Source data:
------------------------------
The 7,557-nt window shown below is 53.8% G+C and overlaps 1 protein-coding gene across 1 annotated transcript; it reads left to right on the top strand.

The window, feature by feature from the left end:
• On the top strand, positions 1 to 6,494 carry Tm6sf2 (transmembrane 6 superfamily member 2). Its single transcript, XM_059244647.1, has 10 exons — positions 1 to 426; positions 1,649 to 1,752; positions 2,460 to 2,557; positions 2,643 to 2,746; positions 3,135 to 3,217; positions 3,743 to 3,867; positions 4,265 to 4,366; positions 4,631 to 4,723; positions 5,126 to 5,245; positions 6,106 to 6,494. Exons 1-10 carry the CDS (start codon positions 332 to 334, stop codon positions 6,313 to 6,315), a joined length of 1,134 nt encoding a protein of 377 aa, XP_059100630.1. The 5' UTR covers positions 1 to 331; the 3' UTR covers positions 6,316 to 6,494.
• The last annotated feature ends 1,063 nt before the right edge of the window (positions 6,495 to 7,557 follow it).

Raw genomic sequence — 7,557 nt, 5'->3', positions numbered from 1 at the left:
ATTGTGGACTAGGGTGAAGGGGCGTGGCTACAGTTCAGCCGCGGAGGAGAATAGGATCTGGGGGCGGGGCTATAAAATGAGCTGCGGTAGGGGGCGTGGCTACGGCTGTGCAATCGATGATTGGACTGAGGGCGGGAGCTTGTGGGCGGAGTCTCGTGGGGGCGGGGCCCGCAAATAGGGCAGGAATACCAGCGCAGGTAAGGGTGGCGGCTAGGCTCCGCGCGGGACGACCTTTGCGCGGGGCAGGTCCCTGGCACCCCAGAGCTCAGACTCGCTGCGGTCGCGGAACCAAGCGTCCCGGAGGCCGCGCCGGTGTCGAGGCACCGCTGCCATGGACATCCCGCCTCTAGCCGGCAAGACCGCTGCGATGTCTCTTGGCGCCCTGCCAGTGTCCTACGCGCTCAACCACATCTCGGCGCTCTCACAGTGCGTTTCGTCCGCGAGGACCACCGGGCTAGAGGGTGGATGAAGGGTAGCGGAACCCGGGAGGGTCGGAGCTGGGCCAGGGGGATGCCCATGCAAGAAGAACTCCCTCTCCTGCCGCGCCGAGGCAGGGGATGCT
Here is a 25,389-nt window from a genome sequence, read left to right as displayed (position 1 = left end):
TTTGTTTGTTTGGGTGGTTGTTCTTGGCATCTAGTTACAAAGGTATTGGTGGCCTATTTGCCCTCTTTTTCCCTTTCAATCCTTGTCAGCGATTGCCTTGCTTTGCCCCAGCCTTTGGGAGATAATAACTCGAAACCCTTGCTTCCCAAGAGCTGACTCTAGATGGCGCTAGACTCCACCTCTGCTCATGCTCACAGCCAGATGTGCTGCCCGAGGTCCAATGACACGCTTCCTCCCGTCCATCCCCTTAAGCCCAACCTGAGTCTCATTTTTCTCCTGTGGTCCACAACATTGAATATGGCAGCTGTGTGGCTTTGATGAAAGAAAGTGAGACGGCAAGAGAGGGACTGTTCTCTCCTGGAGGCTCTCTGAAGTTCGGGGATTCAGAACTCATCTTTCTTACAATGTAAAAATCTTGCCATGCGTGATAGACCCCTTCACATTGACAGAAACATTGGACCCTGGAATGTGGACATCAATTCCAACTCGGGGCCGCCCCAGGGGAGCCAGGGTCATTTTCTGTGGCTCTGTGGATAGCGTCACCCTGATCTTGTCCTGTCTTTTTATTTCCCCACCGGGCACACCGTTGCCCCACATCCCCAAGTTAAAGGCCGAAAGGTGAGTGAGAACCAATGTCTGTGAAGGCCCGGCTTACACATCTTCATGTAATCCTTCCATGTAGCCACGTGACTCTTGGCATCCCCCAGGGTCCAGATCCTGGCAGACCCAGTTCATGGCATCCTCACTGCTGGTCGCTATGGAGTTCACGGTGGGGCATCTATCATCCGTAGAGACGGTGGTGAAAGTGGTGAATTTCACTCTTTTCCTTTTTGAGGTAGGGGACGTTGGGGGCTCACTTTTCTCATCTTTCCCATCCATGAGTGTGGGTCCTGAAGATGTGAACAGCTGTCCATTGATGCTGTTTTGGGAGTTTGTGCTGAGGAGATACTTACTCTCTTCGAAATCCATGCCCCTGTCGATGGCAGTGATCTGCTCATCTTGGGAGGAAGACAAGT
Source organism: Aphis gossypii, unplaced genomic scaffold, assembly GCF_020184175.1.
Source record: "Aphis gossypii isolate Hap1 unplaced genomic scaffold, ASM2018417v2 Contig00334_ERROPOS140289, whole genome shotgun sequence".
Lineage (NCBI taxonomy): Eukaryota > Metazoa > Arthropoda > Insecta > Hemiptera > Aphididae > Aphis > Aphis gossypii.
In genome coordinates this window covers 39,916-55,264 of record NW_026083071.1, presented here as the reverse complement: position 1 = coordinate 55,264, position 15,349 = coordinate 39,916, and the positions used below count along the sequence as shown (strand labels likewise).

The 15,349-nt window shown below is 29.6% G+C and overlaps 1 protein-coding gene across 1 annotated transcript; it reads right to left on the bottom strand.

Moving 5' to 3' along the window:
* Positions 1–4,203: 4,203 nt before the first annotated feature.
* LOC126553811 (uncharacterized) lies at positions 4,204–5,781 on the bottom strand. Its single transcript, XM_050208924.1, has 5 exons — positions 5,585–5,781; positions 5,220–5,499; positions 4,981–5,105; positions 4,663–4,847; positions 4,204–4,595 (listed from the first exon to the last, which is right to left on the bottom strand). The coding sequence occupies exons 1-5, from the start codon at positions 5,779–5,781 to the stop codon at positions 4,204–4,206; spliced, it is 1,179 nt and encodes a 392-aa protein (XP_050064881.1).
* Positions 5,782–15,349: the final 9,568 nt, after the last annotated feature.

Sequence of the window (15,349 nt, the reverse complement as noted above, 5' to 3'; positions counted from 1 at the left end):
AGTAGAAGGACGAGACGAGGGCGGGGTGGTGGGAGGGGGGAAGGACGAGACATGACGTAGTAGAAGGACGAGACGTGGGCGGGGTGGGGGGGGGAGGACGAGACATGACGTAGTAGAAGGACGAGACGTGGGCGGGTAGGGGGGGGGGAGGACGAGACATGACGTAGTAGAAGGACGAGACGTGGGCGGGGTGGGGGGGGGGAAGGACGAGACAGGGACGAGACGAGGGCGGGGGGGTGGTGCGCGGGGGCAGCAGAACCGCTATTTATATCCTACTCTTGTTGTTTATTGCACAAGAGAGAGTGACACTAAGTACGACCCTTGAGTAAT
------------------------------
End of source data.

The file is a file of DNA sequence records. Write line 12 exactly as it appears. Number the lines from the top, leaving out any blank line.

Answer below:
In genome coordinates this window covers 39,916-55,264 of record NW_026083071.1, presented here as the reverse complement: position 1 = coordinate 55,264, position 15,349 = coordinate 39,916, and the positions used below count along the sequence as shown (strand labels likewise).